First, let me say that it’s great to be writing about Unified Communications again! It’s such a dynamic industry, where there’s so much happening, and I love being a part of it, albeit independently now. I’m still here to give you my 2 cents.
Defining UC has been an important exercise this past year, but not really for us, in the industry. Defining UC is important for the potential customers (enterprises) who are looking to implement holistic UC solutions. Creating a definition is needed in order to dispel many of the erroneous myths out there today. It’s also critical because if enterprises don’t understand what UC consists of, then they won’t know what they need, and therefore may not utilize all the available collaborative tools efficiently and effectively.
I want to dispel the most important myth, and that is that VoIP/IP telephony is required for UC. In fact, it’s not. Part of my definition of UC is that either VoIP/IPT and/or presence can be the foundation of UC. Let me repeat that: VoIP/IPT is not a requirement for deploying UC. Enterprises need not wait for their VoIP/IP Telephony deployments to be finished in order to deploy UC. The rate of VoIP/ telephony deployments has slowed, as a result of unforeseen challenges and perhaps, not enough value for the upfront costs of deploying VoIP/IP telephony. Those enterprises that have taken the initiative have left it in the testing phase, and those who have not taken the initiative, have given it thought, but not moving forward. As a result, IP telephony is at a standstill. UC may be the catalyst that VoIP/IP telephony needs to reach mass adoption.
Part of the problem is that vendors are confusing the market. On one side of the camp, we the traditional infrastructure vendors, who are basing their UC platforms on VoIP/IPT, indicating that VoIP is the foundation of UC. On the other side of the camp, we have the non-traditional vendors, who believe VoIP/IPT is just another application on a UC platform. In their case, presence is really the foundation of a UC platform. The presence engine is the place from which all modes of communications can be launched. Neither one is right nor wrong, although each would like to say the other is inadequate.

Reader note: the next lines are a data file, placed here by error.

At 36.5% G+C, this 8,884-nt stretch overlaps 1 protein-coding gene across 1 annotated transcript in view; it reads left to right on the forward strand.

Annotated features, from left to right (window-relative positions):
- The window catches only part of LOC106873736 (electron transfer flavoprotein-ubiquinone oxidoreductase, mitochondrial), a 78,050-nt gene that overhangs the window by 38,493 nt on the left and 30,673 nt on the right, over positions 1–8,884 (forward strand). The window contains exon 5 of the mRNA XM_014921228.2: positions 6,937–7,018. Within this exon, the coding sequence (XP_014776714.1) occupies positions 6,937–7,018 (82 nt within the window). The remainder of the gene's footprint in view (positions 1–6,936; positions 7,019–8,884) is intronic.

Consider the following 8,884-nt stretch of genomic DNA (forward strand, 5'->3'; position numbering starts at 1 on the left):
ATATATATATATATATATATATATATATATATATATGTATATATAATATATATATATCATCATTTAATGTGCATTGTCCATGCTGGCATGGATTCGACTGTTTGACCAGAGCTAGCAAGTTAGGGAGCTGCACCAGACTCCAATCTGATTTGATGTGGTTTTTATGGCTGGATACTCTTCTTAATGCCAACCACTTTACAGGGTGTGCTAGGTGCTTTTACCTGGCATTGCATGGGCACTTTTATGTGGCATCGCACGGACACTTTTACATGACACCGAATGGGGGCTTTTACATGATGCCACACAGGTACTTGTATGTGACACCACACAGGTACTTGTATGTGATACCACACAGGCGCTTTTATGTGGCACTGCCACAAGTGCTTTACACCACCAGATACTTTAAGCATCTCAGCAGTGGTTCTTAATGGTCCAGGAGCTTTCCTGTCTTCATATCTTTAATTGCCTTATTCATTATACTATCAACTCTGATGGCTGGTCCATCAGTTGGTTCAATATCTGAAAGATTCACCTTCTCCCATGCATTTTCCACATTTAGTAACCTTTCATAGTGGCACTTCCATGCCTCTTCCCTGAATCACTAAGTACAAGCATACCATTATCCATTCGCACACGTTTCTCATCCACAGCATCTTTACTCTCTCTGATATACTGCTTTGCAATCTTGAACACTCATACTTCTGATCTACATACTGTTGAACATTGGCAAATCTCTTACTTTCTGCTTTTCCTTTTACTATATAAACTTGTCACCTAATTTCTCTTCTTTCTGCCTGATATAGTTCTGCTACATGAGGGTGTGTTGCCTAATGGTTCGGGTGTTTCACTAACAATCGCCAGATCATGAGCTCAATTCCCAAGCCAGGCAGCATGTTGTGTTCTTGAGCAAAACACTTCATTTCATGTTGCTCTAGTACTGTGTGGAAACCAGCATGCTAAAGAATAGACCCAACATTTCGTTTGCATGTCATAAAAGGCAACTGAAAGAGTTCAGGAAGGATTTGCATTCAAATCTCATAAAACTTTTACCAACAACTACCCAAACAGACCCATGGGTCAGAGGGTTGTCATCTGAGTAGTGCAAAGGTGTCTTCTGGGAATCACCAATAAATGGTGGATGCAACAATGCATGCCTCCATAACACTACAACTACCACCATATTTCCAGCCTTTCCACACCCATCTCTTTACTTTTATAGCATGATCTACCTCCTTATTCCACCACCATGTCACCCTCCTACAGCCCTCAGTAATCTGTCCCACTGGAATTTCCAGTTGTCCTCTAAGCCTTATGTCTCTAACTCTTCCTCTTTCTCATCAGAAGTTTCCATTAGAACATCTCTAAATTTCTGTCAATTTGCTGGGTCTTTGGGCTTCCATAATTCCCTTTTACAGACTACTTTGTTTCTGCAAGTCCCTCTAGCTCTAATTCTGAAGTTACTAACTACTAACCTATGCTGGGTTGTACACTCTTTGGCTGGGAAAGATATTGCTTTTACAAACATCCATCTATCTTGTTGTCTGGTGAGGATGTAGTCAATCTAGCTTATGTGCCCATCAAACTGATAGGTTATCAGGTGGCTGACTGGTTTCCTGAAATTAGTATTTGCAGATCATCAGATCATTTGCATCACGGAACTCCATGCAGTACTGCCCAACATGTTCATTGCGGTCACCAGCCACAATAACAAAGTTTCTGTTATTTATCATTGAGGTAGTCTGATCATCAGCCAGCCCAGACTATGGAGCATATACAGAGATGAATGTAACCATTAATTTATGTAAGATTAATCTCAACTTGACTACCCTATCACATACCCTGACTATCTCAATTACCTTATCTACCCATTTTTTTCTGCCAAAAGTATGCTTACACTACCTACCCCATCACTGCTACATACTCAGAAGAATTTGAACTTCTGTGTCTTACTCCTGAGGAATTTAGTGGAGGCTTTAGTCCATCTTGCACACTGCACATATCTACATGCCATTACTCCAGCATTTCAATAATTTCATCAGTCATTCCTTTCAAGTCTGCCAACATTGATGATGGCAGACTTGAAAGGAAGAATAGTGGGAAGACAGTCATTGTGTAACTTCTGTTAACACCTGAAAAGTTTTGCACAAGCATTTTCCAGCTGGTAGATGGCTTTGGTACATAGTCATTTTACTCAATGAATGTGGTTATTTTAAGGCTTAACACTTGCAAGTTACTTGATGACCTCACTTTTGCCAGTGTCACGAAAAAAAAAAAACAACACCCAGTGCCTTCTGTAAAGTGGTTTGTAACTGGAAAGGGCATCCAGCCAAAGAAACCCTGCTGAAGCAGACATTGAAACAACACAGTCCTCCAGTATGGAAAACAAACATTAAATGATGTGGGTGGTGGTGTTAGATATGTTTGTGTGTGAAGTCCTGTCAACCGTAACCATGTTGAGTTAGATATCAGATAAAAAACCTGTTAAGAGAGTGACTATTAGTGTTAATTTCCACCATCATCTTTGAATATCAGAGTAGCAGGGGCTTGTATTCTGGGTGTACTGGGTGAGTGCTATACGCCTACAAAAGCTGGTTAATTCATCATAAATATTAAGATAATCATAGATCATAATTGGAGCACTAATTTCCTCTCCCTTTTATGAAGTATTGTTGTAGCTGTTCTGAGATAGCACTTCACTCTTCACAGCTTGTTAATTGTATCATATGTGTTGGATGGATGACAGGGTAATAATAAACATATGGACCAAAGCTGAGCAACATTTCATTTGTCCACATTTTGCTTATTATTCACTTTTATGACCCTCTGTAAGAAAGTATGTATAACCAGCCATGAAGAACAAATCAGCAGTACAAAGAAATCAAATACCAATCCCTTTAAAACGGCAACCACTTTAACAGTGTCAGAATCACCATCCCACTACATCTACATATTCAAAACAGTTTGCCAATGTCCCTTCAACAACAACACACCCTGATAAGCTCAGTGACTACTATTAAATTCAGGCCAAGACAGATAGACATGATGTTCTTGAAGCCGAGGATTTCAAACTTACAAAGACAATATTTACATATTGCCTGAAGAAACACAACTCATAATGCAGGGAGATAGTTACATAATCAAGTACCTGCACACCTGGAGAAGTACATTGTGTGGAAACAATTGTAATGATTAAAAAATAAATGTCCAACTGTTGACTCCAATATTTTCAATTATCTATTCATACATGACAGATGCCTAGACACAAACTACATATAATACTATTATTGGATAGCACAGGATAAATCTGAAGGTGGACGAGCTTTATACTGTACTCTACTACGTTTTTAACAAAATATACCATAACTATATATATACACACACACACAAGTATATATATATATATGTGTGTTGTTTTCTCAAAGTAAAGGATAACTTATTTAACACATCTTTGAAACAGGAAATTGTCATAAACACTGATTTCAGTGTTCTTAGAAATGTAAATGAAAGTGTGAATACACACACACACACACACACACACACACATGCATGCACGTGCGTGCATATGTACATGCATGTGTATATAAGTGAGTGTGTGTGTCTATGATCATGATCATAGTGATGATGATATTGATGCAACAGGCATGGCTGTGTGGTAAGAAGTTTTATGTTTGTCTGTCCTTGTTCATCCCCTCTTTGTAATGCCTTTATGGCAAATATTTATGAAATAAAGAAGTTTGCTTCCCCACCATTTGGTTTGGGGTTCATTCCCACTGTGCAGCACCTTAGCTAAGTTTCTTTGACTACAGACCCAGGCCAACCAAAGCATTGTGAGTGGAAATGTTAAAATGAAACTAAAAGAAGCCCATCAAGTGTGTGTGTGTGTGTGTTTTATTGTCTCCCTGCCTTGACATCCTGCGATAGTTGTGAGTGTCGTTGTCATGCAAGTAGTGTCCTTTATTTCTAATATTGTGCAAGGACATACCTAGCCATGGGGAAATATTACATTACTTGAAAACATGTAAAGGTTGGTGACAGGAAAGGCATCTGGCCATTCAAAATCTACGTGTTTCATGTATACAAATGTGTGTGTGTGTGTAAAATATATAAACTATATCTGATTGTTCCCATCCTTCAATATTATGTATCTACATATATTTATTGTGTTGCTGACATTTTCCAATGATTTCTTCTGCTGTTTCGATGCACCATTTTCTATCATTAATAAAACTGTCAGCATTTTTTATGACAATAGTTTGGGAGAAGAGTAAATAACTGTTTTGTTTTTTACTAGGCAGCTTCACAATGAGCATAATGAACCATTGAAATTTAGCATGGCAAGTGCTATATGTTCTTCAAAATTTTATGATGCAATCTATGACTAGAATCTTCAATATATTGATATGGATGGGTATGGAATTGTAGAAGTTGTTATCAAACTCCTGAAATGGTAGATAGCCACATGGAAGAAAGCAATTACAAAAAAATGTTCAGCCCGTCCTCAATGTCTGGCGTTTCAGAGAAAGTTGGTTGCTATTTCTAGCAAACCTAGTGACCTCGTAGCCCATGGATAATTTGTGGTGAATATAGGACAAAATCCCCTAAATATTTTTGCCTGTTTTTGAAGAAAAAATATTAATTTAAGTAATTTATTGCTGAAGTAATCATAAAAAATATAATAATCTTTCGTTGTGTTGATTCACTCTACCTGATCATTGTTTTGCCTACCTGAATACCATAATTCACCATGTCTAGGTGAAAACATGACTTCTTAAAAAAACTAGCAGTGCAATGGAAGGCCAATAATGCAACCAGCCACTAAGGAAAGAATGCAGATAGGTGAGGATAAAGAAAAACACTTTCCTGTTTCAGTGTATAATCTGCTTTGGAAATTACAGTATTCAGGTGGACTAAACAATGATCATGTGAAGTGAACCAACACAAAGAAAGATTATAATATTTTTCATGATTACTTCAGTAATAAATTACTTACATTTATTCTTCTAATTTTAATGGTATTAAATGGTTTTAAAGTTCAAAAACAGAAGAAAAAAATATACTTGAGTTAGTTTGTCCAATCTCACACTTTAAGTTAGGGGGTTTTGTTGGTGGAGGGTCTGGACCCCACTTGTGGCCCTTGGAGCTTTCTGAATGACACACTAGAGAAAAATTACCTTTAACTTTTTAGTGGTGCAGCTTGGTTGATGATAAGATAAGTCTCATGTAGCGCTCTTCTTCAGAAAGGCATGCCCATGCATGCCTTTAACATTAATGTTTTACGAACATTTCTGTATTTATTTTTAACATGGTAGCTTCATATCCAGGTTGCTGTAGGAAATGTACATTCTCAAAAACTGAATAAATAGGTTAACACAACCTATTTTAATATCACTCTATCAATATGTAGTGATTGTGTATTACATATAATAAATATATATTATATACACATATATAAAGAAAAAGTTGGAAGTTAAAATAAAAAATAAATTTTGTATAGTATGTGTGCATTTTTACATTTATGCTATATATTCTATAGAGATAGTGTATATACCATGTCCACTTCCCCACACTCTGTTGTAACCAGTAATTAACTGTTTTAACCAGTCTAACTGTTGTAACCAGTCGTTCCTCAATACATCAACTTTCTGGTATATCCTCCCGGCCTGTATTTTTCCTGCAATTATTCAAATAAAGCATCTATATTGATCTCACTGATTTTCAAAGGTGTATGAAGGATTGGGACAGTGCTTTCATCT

The fact is that enterprises have different needs and requirements. Some enterprises would prefer to have their modes of communication be based on voice; others are more comfortable communicating through presence, and use voice as a secondary and tertiary form of communication. The good news for enterprises is that there is an option for everyone. There may even be instances in which traditional and non-traditional may have to share and co-habitate. That’s not a bad thing. We are still a long way from making that co-habitation seamless, and interoperability still has strides to make. This nirvana is only as impossible as vendors make it. It’s time they all learn to play in the same sandbox if we want to see UC take off.